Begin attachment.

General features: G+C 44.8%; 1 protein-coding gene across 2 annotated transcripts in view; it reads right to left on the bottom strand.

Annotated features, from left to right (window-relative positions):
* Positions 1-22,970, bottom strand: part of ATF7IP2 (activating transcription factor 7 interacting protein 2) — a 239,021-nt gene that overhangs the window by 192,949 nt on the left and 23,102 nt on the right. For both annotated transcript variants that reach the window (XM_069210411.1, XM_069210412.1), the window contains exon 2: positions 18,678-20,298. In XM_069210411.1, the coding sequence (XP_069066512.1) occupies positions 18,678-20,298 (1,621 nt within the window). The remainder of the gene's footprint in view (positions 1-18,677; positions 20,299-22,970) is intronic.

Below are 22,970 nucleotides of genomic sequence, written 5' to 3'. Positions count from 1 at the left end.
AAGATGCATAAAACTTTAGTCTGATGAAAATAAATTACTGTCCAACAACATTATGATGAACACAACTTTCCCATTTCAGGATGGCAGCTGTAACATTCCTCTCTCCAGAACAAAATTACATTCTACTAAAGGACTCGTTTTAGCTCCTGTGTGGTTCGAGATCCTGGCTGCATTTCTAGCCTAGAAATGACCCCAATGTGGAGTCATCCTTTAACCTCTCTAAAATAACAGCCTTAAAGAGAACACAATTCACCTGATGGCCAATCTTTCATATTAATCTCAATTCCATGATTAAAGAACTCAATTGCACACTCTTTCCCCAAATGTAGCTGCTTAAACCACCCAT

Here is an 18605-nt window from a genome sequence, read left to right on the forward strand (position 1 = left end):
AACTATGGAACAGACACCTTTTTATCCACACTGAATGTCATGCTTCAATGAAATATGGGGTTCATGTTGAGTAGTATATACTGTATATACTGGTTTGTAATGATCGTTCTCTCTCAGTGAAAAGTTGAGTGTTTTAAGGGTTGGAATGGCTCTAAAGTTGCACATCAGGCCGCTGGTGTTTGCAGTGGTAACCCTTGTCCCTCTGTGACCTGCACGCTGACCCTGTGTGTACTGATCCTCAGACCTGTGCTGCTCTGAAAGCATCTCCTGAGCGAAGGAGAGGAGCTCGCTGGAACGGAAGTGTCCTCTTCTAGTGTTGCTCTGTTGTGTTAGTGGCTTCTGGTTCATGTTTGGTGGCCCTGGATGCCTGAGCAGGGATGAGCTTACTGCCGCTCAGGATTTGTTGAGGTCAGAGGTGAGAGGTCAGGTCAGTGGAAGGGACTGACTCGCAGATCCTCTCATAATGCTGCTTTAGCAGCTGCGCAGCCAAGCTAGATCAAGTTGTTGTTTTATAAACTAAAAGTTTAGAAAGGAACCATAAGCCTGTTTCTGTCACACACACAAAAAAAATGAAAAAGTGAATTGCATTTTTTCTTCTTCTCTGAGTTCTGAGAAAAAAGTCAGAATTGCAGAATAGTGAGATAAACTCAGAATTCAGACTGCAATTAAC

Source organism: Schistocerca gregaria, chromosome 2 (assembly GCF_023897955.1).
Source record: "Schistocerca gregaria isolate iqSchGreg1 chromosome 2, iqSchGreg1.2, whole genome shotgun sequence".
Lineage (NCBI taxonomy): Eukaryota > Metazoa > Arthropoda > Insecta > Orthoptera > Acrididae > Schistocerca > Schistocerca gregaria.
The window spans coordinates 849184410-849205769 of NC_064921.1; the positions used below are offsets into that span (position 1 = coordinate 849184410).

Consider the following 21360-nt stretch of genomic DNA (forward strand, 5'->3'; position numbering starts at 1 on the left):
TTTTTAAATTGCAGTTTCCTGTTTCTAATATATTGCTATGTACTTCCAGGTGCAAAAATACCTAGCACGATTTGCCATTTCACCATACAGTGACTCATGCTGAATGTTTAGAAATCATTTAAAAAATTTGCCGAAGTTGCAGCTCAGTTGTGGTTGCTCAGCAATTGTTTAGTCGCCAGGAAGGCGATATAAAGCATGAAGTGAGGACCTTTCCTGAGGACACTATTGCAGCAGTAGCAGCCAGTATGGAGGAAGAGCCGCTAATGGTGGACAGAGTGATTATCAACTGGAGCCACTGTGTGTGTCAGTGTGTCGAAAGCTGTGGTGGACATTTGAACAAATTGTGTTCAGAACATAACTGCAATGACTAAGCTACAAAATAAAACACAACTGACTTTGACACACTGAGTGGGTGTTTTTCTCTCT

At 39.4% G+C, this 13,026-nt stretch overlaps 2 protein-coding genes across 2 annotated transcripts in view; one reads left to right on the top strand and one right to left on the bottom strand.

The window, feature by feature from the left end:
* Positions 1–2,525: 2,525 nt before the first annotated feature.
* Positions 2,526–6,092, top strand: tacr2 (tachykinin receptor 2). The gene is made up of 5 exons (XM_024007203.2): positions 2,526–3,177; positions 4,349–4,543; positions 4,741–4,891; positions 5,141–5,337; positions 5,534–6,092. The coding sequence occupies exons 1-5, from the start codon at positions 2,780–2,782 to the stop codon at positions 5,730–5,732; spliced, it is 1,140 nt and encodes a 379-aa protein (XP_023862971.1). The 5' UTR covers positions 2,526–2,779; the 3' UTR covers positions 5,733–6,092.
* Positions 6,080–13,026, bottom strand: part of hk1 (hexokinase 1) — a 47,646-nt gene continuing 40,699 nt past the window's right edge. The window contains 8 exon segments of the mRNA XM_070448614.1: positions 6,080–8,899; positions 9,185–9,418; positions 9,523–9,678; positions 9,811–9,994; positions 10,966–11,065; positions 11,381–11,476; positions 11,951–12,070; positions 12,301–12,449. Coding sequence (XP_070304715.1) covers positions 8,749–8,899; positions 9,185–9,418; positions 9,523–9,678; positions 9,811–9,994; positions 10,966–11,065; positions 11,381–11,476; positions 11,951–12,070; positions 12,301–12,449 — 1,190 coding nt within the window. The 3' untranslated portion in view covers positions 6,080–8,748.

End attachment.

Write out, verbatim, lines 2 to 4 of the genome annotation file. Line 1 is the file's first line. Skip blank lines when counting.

Annotated features, from left to right (window-relative positions):
* Positions 1-22,970, bottom strand: part of ATF7IP2 (activating transcription factor 7 interacting protein 2) — a 239,021-nt gene that overhangs the window by 192,949 nt on the left and 23,102 nt on the right. For both annotated transcript variants that reach the window (XM_069210411.1, XM_069210412.1), the window contains exon 2: positions 18,678-20,298. In XM_069210411.1, the coding sequence (XP_069066512.1) occupies positions 18,678-20,298 (1,621 nt within the window). The remainder of the gene's footprint in view (positions 1-18,677; positions 20,299-22,970) is intronic.

Below are 22,970 nucleotides of genomic sequence, written 5' to 3'. Positions count from 1 at the left end.